S-Space College of Medicine/School of Medicine (의과대학/대학원) Internal Medicine (내과학전공) Journal Papers (저널논문_내과학전공)
Negative impact of heat exposure on cosmesis after conservative treatment for breast cancer
- Chie, Eui Kyu; Kim, Kyubo; Noh, Dong-Young; Choe, Kuk Jin; Kim, Tae-You; Im, Seok-Ah; Bang, Yung-Jue; Ha, Sung W.
- Issue Date
- Tumori, Vol.93 No.6, pp.591-596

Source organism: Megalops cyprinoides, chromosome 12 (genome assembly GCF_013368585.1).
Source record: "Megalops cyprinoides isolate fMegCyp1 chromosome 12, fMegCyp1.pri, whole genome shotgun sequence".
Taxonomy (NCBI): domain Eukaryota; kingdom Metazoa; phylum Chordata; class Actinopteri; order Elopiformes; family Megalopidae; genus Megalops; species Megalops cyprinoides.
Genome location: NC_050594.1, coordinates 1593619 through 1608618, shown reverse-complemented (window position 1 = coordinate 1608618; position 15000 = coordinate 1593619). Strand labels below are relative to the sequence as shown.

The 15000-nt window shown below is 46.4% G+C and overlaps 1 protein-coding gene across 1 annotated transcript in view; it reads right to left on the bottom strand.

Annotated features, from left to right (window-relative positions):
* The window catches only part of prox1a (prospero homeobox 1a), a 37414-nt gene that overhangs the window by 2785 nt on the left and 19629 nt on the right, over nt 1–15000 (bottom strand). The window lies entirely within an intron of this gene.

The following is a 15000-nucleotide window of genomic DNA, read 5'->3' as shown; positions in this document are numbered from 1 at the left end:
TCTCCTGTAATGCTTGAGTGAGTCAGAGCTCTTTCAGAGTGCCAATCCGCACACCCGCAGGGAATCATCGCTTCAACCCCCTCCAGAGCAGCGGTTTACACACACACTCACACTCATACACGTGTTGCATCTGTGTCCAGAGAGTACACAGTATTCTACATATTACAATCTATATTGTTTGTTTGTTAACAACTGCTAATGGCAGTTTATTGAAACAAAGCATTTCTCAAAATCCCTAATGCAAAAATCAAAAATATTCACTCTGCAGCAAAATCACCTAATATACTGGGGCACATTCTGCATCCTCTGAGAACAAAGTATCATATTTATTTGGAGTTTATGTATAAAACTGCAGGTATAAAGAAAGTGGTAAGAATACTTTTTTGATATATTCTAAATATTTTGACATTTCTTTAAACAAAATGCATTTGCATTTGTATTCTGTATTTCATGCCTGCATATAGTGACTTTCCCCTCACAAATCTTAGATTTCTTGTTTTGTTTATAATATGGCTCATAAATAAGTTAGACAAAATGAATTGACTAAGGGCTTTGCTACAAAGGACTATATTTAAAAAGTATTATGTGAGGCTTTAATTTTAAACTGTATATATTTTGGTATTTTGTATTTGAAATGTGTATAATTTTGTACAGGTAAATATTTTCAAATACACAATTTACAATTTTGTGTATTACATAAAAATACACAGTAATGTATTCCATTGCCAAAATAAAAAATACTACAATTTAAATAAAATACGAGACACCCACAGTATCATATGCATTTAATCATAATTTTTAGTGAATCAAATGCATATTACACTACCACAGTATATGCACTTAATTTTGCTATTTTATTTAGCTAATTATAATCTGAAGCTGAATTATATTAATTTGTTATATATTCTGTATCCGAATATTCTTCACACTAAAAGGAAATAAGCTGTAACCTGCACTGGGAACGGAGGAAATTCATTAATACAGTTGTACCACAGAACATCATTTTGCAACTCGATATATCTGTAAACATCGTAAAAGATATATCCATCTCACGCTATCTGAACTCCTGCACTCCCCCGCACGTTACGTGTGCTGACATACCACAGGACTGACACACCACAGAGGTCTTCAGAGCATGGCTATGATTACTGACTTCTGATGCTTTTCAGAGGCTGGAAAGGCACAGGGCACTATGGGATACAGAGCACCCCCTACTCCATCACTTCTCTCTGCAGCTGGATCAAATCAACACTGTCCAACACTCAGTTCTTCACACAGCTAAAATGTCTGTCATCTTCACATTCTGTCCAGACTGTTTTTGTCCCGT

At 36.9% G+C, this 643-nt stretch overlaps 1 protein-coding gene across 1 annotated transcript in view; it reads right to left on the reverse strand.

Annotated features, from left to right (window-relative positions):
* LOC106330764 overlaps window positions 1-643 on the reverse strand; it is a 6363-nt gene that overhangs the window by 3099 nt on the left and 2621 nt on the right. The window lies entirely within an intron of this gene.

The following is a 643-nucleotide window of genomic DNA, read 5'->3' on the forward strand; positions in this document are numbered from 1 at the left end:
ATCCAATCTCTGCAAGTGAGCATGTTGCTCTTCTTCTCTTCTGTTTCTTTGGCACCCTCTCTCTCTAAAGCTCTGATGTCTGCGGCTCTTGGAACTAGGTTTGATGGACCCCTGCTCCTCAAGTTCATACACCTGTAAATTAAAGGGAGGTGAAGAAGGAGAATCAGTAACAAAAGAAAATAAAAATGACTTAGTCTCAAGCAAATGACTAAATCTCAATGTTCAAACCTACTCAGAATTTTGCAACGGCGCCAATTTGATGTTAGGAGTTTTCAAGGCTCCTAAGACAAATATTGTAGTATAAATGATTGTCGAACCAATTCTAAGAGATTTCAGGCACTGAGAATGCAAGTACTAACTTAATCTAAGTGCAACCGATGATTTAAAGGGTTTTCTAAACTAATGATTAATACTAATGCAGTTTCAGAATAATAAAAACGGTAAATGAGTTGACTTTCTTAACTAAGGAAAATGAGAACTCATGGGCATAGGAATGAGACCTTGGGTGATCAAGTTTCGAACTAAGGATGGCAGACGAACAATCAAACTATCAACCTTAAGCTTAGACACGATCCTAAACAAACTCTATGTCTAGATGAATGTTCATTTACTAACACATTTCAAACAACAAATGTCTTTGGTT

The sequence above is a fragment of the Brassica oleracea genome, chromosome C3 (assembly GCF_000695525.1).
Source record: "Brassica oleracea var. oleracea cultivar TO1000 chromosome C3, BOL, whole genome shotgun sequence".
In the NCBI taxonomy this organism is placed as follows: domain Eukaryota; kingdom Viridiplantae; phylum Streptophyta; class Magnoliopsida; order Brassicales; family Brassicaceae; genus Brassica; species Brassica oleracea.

- Aim and background: To identify the factors influencing cosmesis after conservative treatment in breast cancer. Methods: Retrospective analysis was done on 424 patients who underwent postoperative radiotherapy after conservative surgery for breast cancer from February 1992 to January 2002. Most of the patients underwent quadrantectomy. Whole breast irradiation up to 50.4 Gy was delivered in 28 fractions followed by a 10 Gy boost in 5 fractions to the tumor bed. Regional lymph node irradiation was administered if indicated. Breast cosmesis was scored in 4 tiers. Breast symmetry was analyzed by the relative distance from the sternal notch to the nipple, using photos taken prior to radiotherapy and 2 years after its completion. Median follow-up was 64 months. Results: Breast cosmesis was excellent in 15%, good in 63%, fair in 19%, and poor in 3% of the patients. In multivariate analysis, tumors >2 cm (P = 0.0109), lower quadrant location (P= 0.0026), lymph node irradiation (P= 0.0028), and heat exposure (P = 0.0152) were related to poor cosmesis. The cosmesis score after radiotherapy compared to the pre-radiotherapy score was deteriorated in patients who had undergone lymph node irradiation (P <0.0001) and heat exposure (P = 0.0027). Breast symmetry was worse for patients who had tumors >2 cm (P<0.0001), upper quadrant tumor location (P <0.0001), chemotherapy in combination with radiotherapy (P = 0.0136), lymph node irradiation (P = 0.0006) and heat exposure (P = 0.0355). Changes in symmetry by radiotherapy were greater for lymph node-irradiated patients (P <0.0001). Conclusions: With larger tumor size, lymph node irradiation, and chemotherapy in combination with radiotherapy, heat exposure was found to have a negative impact on cosmesis in patients undergoing conservative treatment for breast cancer. Patients should therefore be advised to avoid heat exposure after breast irradiation.
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